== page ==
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Legal rights of people with younger onset dementia

1-minute read

For some people, there is a stigma associated with dementia. Some people with dementia are discriminated against and find it hard to get insurance and even accommodation.

Some people with dementia find it hard to ask for help, or even tell their family, friends or employer, because they fear being left out or discriminated against. This is even more so for younger people with dementia.

If the person with dementia is employed, then it’s important to know that most employers have a legal responsibility to help them continue working. It may be illegal for an employer to fire someone because of an illness like dementia.

Fortunately, there are laws to protect people with dementia and their carers against discrimination. Find out more by calling the National Dementia Helpline on 1800 100 500 or the Carers Australia helpline on 1800 242 636.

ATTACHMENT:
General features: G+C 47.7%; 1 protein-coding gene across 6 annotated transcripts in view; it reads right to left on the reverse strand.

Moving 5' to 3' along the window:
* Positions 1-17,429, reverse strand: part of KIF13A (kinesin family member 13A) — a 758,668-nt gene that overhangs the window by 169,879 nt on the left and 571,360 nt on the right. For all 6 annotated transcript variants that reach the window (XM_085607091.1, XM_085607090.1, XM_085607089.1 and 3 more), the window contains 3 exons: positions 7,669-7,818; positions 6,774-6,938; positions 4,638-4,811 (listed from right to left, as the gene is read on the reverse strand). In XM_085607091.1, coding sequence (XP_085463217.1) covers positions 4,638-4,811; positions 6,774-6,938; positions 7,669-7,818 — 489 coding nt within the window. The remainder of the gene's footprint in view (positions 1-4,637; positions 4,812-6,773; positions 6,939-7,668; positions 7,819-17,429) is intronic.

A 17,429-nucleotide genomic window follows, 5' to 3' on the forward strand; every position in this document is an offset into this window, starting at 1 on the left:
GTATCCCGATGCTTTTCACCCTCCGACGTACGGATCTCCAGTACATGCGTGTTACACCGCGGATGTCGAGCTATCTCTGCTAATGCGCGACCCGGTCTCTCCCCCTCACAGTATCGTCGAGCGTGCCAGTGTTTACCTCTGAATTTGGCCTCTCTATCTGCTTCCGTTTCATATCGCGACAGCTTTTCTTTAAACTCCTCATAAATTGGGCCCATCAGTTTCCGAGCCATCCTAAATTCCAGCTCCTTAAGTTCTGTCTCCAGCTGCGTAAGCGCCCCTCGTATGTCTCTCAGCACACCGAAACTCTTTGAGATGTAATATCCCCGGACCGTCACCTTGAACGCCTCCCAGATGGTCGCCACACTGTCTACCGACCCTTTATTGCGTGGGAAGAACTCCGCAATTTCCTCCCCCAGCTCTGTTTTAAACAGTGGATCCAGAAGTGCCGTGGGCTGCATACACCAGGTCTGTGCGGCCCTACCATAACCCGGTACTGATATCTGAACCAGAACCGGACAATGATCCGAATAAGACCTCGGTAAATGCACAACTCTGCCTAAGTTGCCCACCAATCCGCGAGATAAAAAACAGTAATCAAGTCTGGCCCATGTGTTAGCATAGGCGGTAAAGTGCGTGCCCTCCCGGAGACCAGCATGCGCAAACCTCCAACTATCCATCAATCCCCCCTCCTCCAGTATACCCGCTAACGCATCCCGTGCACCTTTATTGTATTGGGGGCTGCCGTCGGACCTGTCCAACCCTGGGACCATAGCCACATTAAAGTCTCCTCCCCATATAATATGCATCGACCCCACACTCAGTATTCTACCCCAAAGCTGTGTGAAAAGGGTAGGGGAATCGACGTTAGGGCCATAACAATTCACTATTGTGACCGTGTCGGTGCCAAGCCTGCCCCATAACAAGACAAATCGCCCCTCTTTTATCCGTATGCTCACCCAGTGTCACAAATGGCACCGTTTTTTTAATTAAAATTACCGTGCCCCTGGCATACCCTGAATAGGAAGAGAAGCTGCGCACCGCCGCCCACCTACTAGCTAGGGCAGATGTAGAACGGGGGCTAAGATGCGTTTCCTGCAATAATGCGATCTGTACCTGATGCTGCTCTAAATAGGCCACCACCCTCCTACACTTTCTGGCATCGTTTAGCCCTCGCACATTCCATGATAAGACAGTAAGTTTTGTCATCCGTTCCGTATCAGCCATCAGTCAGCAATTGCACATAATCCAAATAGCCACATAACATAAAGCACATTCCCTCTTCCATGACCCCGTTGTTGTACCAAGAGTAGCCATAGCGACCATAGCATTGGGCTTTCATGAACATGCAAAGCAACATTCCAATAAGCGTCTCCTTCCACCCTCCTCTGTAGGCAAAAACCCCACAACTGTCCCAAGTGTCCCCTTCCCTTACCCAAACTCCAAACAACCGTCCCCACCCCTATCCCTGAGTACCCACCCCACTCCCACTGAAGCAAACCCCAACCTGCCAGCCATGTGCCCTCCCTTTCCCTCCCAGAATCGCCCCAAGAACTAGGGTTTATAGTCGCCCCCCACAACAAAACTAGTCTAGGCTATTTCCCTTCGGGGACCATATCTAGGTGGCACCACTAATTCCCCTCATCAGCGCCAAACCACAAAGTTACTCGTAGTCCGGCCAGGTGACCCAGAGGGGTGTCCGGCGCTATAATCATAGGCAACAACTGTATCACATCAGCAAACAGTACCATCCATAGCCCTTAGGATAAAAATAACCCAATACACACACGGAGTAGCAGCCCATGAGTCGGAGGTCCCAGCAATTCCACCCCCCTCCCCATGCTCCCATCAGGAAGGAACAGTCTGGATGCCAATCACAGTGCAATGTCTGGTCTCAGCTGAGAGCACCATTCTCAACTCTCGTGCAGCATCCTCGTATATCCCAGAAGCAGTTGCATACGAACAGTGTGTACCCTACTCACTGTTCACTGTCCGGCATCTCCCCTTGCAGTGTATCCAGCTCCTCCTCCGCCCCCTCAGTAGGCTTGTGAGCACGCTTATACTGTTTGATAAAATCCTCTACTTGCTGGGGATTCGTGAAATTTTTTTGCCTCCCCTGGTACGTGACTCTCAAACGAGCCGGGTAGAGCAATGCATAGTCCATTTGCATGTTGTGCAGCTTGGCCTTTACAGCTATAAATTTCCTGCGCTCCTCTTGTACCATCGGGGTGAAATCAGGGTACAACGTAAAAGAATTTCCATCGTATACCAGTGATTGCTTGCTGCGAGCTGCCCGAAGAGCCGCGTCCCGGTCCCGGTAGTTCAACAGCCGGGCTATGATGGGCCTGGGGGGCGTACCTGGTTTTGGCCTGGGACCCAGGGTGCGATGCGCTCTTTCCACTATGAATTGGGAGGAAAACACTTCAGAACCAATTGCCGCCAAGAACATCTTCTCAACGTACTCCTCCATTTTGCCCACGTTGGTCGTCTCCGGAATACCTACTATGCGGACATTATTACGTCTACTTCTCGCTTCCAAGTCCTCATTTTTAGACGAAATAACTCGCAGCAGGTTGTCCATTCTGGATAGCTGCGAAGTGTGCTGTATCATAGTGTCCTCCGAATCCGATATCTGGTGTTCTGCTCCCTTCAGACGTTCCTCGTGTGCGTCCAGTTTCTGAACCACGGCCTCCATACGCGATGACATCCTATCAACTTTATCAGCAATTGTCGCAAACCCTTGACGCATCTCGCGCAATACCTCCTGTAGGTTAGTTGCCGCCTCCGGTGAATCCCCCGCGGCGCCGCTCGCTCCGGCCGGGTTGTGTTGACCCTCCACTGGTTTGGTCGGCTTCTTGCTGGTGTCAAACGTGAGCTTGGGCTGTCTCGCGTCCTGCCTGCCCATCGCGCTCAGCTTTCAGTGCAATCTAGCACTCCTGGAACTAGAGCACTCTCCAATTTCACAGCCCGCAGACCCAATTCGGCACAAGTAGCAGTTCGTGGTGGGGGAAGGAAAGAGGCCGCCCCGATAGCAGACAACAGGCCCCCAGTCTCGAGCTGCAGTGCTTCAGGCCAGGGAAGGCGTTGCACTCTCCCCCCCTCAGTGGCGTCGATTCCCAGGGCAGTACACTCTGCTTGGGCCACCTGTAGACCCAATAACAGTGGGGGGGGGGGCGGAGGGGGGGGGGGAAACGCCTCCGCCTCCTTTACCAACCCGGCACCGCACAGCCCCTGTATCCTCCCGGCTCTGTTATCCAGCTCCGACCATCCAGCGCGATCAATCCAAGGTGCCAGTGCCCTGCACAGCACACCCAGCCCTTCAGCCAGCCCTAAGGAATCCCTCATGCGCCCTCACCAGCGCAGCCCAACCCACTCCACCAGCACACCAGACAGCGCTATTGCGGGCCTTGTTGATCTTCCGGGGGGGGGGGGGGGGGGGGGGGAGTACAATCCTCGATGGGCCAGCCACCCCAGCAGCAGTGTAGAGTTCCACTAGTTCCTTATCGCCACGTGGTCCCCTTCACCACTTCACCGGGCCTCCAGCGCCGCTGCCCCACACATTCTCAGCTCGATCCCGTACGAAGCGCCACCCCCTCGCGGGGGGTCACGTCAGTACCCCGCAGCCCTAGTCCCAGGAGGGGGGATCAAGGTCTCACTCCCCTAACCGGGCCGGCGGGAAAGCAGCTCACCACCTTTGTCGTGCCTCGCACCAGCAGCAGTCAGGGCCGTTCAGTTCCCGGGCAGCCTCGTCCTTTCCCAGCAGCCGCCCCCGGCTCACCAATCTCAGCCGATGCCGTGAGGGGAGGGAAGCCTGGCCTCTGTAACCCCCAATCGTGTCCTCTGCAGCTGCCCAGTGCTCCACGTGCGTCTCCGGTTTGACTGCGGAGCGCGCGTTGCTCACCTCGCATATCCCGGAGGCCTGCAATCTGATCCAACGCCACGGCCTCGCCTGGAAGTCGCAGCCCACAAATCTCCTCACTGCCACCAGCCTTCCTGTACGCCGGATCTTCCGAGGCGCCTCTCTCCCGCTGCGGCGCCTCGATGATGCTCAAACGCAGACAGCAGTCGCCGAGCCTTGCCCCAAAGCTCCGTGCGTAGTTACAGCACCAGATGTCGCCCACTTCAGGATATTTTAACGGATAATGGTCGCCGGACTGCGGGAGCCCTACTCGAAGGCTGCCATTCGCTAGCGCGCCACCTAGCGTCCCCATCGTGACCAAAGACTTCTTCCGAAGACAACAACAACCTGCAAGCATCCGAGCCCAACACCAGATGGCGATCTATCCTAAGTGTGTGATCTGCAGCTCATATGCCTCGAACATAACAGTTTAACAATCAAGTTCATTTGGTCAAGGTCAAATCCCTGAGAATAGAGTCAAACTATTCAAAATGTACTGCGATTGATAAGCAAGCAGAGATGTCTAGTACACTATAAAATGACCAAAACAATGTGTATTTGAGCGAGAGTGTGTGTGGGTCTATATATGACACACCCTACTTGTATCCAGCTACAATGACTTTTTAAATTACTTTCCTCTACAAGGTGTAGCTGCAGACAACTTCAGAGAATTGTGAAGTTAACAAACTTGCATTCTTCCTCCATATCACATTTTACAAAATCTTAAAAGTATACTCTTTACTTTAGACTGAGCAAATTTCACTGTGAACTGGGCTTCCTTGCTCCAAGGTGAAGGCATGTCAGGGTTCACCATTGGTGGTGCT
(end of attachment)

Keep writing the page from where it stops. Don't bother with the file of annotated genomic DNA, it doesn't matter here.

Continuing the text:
A person with dementia who owns their own business or is a director of the company must still fulfil their legal obligations, such as keeping accurate accounting records and meeting tax obligations. Dementia may affect the person’s ability to fulfill these obligations.

You can read more about dementia and your legal rights in Dementia Australia's resource Dementia and your legal rights.

The Australian Human Rights Commission has information about employment, disability and the rights of people with dementia.

Last reviewed: March 2018

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